The Rochester Cathedral Book of Hours has a calendar, the Hours of the Blessed Virgin, the Hours of the Cross, Seven Penitential Psalms, Litany of Saints, Office of the Dead and prayers. It also has decorations at the main divisions; ten illuminations in total, of which seven are decorated letters and three are figurative, meaning that they portray an actual thing rather than being decorated with leaves and flourishes. There are some sumptuously decorated Books of Hours with the modes in which they were illuminated depending, in varying degrees, on the artist’s capabilities, a patron’s tastes, general fashion and the amount of money that was involved. Variations included biblical scenes, scenes from medieval romances, personal heraldry and, very commonly, images of the donor in an act of piety; highly decorated books became status symbols as well as devotional aids.
As with all things, despite the fact that all illuminated Books of Hours were expensive, there is variety in the quality of artwork. A noticeable drop in the quality of manuscript art has been noted after the Black Death of 1348-50. The epidemic that claimed 30-50% of Europe’s population has been put forward as a possible reason for that drop in quality; as artist communities were small and concentrated at specific localities it would be easy to lose many specialised workmen at one fell swoop.
Deluxe books would have at least eight images of Mary in various narrative scenes, one for each of the offices. While the Rochester Book of Hours has the eight offices defined by illuminated letters, it has just one figurative image of Mary. It is a version of the Madonna and child, and as can be seen, the paint is cracked and some has flaked away. The deterioration of the image and the general dirtiness of the page is evidence that the book was often opened here and that this office of Matins (the first of the day) was a regular point of worship. Sometimes religious images were damaged through devotional kissing; however, as Mary’s face is not the most damaged part here, it is probably not the case with this Rochester book.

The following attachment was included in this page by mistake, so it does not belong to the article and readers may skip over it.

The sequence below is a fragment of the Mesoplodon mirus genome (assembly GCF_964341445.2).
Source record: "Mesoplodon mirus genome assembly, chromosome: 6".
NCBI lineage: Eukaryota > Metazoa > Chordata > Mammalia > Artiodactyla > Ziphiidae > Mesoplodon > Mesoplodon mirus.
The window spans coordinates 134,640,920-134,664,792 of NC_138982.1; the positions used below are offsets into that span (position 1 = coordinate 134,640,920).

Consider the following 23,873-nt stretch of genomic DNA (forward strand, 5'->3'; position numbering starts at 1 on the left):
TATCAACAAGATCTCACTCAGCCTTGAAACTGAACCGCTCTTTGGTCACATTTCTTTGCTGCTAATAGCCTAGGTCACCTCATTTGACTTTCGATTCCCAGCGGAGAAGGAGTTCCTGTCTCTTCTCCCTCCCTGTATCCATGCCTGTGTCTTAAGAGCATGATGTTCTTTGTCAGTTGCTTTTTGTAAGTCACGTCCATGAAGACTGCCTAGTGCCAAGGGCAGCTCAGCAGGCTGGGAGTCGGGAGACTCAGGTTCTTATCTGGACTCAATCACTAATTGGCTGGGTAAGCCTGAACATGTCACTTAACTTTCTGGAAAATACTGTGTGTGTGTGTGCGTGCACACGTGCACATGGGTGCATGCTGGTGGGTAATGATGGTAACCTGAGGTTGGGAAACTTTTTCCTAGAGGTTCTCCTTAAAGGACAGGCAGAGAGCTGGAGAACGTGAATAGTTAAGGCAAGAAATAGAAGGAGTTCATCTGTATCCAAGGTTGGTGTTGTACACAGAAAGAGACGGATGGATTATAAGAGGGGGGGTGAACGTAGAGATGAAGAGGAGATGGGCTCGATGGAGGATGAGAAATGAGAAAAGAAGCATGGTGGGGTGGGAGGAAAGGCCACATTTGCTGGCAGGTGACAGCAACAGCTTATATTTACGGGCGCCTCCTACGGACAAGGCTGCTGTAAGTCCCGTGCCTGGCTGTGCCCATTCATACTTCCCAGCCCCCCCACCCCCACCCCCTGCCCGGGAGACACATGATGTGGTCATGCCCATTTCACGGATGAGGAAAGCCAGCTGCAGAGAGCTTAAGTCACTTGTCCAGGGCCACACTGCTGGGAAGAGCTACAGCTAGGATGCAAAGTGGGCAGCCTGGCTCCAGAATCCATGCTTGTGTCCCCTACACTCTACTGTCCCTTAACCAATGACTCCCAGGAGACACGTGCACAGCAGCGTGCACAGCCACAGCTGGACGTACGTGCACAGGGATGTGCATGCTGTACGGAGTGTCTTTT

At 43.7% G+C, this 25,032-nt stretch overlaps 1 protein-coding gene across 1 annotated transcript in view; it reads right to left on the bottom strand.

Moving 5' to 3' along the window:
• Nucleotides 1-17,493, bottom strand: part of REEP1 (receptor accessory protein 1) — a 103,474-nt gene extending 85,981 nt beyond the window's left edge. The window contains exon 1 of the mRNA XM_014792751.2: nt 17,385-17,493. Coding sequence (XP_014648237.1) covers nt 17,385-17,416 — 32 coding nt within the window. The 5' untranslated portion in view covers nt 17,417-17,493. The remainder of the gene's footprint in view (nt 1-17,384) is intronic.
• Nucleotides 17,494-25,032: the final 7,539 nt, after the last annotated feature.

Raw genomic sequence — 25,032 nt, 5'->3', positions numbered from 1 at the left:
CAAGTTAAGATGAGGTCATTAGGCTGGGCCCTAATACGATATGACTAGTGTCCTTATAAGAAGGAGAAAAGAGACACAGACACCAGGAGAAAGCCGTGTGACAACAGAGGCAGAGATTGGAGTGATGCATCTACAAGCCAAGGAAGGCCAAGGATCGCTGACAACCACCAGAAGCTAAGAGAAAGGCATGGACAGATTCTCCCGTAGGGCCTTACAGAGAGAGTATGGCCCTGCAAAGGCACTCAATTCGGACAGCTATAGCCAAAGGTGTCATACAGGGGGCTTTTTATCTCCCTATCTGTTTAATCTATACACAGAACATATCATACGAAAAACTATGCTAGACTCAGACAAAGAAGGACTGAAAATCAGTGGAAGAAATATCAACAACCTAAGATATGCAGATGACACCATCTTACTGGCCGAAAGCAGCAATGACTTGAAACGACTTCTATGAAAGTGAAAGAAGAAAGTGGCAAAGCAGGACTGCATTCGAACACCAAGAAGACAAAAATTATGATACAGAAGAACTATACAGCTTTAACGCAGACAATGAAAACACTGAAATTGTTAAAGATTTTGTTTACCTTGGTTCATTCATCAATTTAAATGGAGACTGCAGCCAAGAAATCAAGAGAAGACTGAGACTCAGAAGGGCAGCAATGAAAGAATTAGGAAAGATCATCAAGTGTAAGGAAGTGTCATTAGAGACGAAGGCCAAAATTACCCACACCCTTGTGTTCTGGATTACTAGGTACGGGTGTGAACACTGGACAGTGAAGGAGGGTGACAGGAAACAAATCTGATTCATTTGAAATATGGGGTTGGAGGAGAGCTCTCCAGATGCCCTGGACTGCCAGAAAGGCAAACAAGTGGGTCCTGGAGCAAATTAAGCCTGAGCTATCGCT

Very little is known about where the book comes from. The text is Latin, with no vernacular writing in any other language, although the nature of the text and images suggest that it is from the 15th century and is probably either French or English. Many books produced specifically for the English market came from book production centres in France, particularly Paris and Rouen. It has a total of 137 folios (274 pages).
We do not know who owned it; unlike other Books of Hours it does not contain any heraldry or names to help understand its provenance. The book could have been commissioned and created specifically for an individual or could also have been held in a shop’s stock of pre-made manuscripts; sometimes there are clues in the prayers that reveal whether the owner was male or female, depending on the Latin endings that are used.
Also, often the kalendar of a book may have clues as owners would add particular events or names that were special to them on the relevant dates, but the Rochester book has no such inclusions and no reference to ‘local saints’, which sometimes helps to locate it geographically (for example, reference to St Frideswide would connect the book to Oxford).
Although much is unknown about this Book of Hours, the small size and modest illumination and signs of regular employment infer that it was intended for very personal use as opposed to being a status showpiece, and therein lays its true beauty.
Dr Jayne Wackett
Eamon Duffy, Marking the Hours: English People and their Prayers 1240-1570 (Yale, 2007)